to report any suspected adverse reactions https://nzphvc.otago.ac.nz/reporting/
Extrapyramidal side effects are the most frequently reported adverse reactions to overdosage. Very
rarely AV block has been observed. Management of overdosage consists of close observation and
diphenhydramine hydrochloride have effectively controlled extrapyramidal reactions. Haemodialysis
appears ineffective in removing metoclopramide. Similarly, continuous ambulatory peritoneal dialysis
does not remove significant amounts of the medicine.
For advice on the management of overdose please contact the National Poisons Centre on 0800
POISON (0800 764766).
Pharmacotherapeutic group: Drugs for functional gastrointestinal disorders; Propulsives, ATC code:
Metoclopramide stimulates motility of the upper gastrointestinal tract without stimulating gastric,
biliary, or pancreatic secretions. Its mode of action is unclear. It seems to sensitise tissues to the action
innervation, but it can be abolished by anticholinergic medicines.
Metoclopramide increases the tone and amplitude of gastric (especially antral) contractions, relaxes
the pyloric sphincter and the duodenal bulb, and increases peristalsis of the duodenum and jejunum
resulting in accelerated gastric emptying and intestinal transit. It increases the resting tone of the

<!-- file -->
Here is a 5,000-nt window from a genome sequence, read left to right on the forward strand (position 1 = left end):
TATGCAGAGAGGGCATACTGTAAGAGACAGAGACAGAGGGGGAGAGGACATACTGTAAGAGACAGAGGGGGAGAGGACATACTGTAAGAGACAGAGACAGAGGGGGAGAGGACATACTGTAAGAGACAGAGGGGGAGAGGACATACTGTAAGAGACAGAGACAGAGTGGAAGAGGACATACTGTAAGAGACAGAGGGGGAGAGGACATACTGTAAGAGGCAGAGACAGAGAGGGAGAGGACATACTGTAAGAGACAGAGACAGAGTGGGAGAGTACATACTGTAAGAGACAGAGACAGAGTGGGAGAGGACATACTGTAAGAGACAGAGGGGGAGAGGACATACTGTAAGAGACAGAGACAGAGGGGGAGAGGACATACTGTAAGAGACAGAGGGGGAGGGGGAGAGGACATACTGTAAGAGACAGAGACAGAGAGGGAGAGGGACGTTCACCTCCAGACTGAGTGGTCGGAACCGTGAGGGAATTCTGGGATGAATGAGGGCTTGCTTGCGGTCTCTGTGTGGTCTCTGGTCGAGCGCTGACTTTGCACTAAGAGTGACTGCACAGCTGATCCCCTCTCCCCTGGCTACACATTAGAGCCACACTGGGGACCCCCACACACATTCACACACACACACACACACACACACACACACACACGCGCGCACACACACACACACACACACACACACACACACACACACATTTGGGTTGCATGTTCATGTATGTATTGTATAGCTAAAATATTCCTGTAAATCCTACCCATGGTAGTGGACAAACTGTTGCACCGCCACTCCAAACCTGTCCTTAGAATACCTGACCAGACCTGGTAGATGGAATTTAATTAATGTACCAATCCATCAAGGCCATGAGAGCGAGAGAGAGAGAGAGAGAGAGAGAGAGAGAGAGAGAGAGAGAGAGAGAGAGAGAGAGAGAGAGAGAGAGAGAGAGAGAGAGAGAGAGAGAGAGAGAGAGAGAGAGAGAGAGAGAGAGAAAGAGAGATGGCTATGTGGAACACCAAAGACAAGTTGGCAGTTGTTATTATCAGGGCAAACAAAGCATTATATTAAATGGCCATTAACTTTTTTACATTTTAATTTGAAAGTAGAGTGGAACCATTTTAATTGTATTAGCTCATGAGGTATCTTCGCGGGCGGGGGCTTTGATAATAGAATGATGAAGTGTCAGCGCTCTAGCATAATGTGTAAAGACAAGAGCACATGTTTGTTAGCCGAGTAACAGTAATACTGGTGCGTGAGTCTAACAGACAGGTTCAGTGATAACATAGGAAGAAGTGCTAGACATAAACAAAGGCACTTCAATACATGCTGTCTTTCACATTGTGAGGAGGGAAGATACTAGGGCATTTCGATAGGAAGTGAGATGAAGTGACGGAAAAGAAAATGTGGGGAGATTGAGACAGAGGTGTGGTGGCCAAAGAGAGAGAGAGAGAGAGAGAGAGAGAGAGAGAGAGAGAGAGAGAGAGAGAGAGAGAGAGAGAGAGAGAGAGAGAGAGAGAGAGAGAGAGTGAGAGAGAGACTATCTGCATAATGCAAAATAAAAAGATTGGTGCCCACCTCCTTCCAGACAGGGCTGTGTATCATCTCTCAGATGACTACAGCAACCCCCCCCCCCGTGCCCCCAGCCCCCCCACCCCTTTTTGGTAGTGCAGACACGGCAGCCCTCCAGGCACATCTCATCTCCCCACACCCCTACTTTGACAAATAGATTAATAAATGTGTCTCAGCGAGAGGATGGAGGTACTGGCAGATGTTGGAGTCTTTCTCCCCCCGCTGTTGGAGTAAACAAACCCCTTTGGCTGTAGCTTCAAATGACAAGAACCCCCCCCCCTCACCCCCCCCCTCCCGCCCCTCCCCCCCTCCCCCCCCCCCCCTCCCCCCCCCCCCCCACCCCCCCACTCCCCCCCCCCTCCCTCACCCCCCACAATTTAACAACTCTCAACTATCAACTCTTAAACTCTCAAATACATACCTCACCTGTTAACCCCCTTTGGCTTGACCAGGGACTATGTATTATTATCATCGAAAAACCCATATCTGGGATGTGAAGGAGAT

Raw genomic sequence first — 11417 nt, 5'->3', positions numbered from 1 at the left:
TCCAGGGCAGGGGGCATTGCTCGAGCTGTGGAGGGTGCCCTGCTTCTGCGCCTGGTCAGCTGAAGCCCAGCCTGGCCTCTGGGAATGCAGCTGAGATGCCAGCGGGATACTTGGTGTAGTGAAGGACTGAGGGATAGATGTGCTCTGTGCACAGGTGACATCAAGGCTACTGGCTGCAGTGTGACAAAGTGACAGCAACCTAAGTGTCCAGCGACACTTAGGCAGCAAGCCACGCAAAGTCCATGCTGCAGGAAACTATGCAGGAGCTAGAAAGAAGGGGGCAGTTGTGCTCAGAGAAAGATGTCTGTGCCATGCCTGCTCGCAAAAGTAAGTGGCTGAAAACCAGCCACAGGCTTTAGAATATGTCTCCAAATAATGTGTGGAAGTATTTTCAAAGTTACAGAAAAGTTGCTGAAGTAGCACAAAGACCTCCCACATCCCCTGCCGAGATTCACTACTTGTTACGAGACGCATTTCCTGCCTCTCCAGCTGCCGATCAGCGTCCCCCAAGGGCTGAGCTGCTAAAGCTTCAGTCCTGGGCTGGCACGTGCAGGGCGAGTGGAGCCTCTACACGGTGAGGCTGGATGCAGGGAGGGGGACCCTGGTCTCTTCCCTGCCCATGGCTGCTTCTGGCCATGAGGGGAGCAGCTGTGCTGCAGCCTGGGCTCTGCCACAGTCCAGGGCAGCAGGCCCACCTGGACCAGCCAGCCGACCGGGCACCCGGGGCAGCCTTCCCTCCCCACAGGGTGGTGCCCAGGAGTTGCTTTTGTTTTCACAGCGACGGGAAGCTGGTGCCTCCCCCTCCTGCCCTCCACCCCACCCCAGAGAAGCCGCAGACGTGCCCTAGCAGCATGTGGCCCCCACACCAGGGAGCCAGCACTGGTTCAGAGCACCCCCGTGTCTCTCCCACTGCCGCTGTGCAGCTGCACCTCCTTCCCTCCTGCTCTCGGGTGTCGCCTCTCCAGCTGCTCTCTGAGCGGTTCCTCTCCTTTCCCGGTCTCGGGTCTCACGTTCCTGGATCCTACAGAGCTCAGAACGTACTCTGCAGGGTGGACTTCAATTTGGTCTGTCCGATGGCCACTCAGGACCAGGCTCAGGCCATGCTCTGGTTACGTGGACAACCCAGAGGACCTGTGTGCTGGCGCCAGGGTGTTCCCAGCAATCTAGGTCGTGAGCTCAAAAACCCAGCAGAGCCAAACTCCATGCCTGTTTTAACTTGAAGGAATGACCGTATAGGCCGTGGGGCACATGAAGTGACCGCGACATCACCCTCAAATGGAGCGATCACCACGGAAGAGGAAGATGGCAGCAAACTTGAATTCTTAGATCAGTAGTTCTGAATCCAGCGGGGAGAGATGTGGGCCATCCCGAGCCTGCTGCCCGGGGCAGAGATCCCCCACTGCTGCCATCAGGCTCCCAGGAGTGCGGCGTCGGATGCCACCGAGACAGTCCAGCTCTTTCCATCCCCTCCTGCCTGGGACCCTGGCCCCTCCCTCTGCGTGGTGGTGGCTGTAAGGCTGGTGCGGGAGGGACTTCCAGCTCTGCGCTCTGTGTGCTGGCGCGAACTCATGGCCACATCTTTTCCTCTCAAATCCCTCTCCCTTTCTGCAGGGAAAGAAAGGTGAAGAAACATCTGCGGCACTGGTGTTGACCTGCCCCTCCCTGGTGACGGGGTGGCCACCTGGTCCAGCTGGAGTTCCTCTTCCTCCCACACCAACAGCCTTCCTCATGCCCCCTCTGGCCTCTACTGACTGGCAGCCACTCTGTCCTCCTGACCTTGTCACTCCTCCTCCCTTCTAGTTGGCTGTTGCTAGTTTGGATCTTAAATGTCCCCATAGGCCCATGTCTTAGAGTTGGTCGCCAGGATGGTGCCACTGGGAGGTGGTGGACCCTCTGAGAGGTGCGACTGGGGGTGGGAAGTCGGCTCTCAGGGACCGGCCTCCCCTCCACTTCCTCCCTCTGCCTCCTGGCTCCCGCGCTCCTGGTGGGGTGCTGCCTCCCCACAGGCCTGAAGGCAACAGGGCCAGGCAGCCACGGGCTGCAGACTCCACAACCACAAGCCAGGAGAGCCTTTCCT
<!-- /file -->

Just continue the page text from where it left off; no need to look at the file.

lower oesophageal sphincter. It has little, if any effect on the motility of the colon or gall bladder.
Metoclopramide has dopamine antagonist activity. Like the phenothiazines and related medicines,
which are also dopamine antagonists, metoclopramide produces sedation and may produce extra-
pyramidal reactions (see Special warnings and precautions for use).
Metoclopramide inhibits the central and peripheral effects of apomorphine, induces release of
prolactin and causes a transient increase in circulating aldosterone levels.
The onset of pharmacological action is 1 to 3 minutes following an intravenous dose, 10 to 15 minutes
following intramuscular administration, and 30 to 60 minutes following an oral dose; pharmacological
effects persist for 1 to 2 hours.
administration, which appears to be due to interindividual differences in first-pass metabolism.
Plasma protein binding is 13 to 22%. About 80% of the drug is excreted in the urine in the first 24
hours, approximately half as the glucuronide and sulfate conjugates and half as unchanged drug.
Elimination half-life varies in different studies from 2.5 to 5 hours. Impaired renal function results in
reduced clearance of metoclopramide and an increased half-life (15 hours).
Preclinical safety data
List of excipients
Pregelatinised maize starch, microcrystalline cellulose, maize starch, colloidal anhydrous silica,
stearic acid, hypromellose, macrogol 6000, titanium dioxide and purified talc.
Special precautions for storage
Store below 25°C. Protect from light.
Nature and contents of container
PVC/Aluminium foil blister strips. Pack sizes of 100 or 500 tablets.
Special precautions for disposal
No special requirements for disposal.
Teva Pharma (New Zealand) Limited
PO Box 128 244
Telephone: 0800 800 097
DATE OF FIRST APPROVAL
22 May 2014
DATE OF REVISION OF THE TEXT
22 May 2017
SUMMARY TABLE OF CHANGES
Summary of new information
Update to the SPC-style format
4.1 & 4.2
Updated to include maximum dose in mg and treatment
duration of 5 days.
Sponsor company name and address details updated